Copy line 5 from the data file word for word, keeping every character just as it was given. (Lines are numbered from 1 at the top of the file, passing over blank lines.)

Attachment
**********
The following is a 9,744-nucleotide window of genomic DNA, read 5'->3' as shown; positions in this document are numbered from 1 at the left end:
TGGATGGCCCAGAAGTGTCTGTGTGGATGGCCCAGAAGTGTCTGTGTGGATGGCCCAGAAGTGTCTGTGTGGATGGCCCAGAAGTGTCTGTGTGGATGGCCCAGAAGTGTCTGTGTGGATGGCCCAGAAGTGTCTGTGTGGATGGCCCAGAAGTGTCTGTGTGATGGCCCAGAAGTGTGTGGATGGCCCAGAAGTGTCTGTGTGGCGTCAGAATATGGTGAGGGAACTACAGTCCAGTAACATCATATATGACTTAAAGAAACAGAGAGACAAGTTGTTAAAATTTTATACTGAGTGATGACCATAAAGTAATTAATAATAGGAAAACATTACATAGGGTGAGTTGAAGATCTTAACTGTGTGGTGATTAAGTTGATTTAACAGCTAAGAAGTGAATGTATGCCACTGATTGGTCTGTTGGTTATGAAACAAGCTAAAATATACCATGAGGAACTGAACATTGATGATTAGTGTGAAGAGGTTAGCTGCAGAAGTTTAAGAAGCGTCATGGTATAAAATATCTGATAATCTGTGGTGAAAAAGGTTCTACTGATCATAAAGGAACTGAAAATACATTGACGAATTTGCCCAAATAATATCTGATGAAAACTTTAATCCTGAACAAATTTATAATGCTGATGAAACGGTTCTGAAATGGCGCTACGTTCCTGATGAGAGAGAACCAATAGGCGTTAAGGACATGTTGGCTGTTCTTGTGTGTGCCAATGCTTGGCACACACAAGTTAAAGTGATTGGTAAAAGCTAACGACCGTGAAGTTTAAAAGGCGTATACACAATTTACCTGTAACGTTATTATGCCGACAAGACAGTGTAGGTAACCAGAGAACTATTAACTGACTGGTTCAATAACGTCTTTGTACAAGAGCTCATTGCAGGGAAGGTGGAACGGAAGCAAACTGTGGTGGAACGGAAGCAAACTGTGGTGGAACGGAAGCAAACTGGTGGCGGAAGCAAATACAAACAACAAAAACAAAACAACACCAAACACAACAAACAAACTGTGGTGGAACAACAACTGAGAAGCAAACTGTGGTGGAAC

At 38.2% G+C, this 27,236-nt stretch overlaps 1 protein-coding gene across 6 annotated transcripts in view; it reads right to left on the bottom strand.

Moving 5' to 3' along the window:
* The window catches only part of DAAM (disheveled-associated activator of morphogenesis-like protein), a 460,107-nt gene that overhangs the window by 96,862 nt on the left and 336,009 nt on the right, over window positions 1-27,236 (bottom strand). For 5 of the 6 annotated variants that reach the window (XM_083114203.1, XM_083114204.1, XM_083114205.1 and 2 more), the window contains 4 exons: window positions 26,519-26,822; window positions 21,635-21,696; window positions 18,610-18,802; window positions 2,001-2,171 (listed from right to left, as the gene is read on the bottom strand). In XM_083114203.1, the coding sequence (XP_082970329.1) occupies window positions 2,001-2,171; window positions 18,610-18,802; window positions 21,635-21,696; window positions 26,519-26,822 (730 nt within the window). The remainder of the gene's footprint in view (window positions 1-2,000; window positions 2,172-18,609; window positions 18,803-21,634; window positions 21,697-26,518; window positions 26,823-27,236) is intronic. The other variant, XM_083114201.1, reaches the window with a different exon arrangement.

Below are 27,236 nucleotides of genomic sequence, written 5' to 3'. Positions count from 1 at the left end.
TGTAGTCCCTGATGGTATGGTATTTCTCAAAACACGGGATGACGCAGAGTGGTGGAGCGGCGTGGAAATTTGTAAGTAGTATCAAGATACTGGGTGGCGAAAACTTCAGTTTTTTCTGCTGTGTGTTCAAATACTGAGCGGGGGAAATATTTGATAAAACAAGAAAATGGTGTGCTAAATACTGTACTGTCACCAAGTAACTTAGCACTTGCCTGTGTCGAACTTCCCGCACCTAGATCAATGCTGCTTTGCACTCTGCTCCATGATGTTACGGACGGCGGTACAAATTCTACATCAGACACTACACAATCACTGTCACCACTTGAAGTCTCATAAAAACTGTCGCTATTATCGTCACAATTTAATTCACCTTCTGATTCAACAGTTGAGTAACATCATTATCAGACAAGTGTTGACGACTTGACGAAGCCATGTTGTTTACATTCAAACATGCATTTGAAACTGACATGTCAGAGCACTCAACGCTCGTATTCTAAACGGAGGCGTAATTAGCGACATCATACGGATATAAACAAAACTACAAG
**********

* The window catches only part of DAAM (disheveled-associated activator of morphogenesis-like protein), a 460,107-nt gene that overhangs the window by 96,862 nt on the left and 336,009 nt on the right, over window positions 1-27,236 (bottom strand). For 5 of the 6 annotated variants that reach the window (XM_083114203.1, XM_083114204.1, XM_083114205.1 and 2 more), the window contains 4 exons: window positions 26,519-26,822; window positions 21,635-21,696; window positions 18,610-18,802; window positions 2,001-2,171 (listed from right to left, as the gene is read on the bottom strand). In XM_083114203.1, the coding sequence (XP_082970329.1) occupies window positions 2,001-2,171; window positions 18,610-18,802; window positions 21,635-21,696; window positions 26,519-26,822 (730 nt within the window). The remainder of the gene's footprint in view (window positions 1-2,000; window positions 2,172-18,609; window positions 18,803-21,634; window positions 21,697-26,518; window positions 26,823-27,236) is intronic. The other variant, XM_083114201.1, reaches the window with a different exon arrangement.